- Replace the toilet paper roll if she used the last of it
- Put trash, recycling, and compost in it’s correct place
Mornings before school can get chaotic so keep the routine the same. He probably doesn’t need a chart at this age, you can have a list, but keep it somewhere written down for him to visually check off.
Sometime between after school and dinner time he can have one or two chores he should be responsible for. This is the first time they have a chore outside his own world that he could be responsible for. He will still need reminders and that’s ok. Don’t get upset, keep the chore the same around the same time of day so he gets used to doing it instead of being confused on what he is supposed to be doing.
- Empty dishwasher
- Get homework done on his own
- Make his own lunch for the next day
- Separate or fold clothes from the dryer (there are too many of us so I just have my boy separate clothes by person instead of folding them all)
- Feed the family pet
- Take out the trash
Start with only 1 extra chore. Remember he still needs to be a kid, that’s why I suggest a timeline of “sometime after school and before dinner” these chores only take a 2-5 minutes each. His homework should take priority but don’t let him off the hook. If he really has a lot of homework or he is struggling tell him you will do his chore today for him. It’s still his chore but as a family you show him he can depend on you to step in and pick up the slack, just like he does for mom when he helps you.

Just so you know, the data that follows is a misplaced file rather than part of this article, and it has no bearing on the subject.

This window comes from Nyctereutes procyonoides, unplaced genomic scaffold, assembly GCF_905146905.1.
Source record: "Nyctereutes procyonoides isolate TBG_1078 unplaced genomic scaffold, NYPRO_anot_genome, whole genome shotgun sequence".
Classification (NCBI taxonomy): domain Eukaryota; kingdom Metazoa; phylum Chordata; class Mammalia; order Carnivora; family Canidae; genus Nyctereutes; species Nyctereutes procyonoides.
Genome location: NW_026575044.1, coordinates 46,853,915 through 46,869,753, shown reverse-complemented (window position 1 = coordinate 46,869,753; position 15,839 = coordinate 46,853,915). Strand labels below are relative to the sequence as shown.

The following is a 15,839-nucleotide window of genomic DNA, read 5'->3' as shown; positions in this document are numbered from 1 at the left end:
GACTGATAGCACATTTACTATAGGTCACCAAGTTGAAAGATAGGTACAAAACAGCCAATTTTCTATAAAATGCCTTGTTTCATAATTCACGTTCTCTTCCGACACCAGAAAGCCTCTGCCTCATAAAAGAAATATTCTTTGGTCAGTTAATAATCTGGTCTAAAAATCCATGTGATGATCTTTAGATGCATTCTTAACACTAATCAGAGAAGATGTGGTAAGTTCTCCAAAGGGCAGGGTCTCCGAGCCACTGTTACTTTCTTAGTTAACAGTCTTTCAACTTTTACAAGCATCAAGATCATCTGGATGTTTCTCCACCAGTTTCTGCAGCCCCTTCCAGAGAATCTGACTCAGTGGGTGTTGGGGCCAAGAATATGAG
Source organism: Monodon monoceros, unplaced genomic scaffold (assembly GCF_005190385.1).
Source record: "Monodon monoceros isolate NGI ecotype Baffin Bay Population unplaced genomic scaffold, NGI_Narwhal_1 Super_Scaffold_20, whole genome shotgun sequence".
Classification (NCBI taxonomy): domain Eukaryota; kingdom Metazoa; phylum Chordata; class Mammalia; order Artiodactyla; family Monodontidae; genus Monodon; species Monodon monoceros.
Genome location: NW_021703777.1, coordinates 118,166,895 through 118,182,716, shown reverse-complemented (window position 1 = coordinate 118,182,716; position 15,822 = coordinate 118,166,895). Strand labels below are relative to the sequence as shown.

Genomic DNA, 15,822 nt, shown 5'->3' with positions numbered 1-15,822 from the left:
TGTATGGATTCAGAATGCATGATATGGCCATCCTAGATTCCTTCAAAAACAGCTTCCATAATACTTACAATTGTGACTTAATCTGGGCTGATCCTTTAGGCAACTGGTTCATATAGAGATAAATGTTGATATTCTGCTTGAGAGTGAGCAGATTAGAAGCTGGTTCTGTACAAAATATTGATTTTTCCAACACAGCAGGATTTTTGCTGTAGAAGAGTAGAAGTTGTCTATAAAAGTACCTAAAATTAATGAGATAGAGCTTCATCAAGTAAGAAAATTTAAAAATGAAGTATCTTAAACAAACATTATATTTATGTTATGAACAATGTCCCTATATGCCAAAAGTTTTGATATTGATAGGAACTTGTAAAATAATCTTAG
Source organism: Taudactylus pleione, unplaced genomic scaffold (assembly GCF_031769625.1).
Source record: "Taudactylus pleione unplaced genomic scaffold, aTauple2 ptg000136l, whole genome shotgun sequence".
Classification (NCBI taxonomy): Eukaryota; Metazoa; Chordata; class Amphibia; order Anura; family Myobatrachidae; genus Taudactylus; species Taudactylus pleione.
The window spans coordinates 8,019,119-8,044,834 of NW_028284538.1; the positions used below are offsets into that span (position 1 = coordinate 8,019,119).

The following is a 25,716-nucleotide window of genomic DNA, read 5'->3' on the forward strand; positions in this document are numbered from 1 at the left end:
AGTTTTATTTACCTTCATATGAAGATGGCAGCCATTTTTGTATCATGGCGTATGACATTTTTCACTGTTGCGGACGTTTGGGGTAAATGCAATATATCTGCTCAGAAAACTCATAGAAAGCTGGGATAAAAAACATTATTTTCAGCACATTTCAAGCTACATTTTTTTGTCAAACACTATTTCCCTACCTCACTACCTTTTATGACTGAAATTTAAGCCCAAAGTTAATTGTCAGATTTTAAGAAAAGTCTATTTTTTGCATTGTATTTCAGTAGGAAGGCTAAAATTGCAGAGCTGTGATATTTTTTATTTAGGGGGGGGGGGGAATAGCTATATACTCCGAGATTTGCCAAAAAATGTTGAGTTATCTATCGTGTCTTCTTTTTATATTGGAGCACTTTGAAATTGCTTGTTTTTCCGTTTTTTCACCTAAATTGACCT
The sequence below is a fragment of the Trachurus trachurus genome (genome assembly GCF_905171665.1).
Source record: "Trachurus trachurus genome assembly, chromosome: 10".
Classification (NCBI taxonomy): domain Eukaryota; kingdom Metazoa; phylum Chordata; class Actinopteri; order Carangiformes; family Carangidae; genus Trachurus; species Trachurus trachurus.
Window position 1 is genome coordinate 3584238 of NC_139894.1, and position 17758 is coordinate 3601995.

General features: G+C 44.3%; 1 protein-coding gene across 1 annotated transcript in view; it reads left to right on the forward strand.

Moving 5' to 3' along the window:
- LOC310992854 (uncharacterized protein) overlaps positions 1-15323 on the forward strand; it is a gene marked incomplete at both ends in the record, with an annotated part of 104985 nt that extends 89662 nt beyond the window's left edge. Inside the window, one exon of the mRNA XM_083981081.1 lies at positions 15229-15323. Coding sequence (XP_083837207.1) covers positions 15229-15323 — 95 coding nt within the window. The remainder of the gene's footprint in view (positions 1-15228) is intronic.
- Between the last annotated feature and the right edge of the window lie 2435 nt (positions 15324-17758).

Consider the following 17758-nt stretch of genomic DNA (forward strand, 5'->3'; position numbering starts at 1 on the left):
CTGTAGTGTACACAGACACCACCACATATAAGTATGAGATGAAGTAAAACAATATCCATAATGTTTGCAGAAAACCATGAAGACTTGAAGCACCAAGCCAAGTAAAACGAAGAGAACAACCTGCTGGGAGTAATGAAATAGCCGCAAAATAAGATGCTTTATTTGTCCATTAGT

On this point, during the summer play time is actually on my chore list. If I didn’t put that on there the days would get away from us and they would sit inside all day, accomplishing nothing fun.
On the weekends he should know how to complete a full chore. If you say please run the vacuum, he should know what vacuuming fully entails because you have already shown him and taught him for years before this.
Start thinking about paying her for the extra chores. She should have chores daily and weekly that are hers because she is a part of the family and that’s what you do in a family, take your share of the responsibility.
- Read 20 minutes
- Empty dishwasher
- Switch out or seperate laundry
- Put clothes away
- Pick up living room and her room
- Learn something new
- Help someone
- Feed the family pet
- Help with a meal
- Finish homework and put it in her backpack
- Take out trash
I love the Help someone and Learn something new “chore” because it gives her brain practice on looking around her own world to seek out something on her own. School teaches her to follow instructions, this “chore” teaches her to figure something out on her own.
- Mow lawn
- Weed-wack edges
- Clean the bathrooms
- Dust the whole house
- Take all sheets and towels to laundry room
- Shovel snow
- Tend to the garden
- Rake leaves
- Put trash cans out on the street
- Water plants
- Clean windows
- Clean out car
- Sweep garage
- Clean off patio
- Wipe baseboards
- Prepare lunches for the week
- Fold towels and put away
Then assign a dollar amount for the rest. If they choose to do extra, they get paid commission.
Give her responsibilities, she will be better for it
None of these chores take a long time
Habits started early are worth it
Peace and Balance,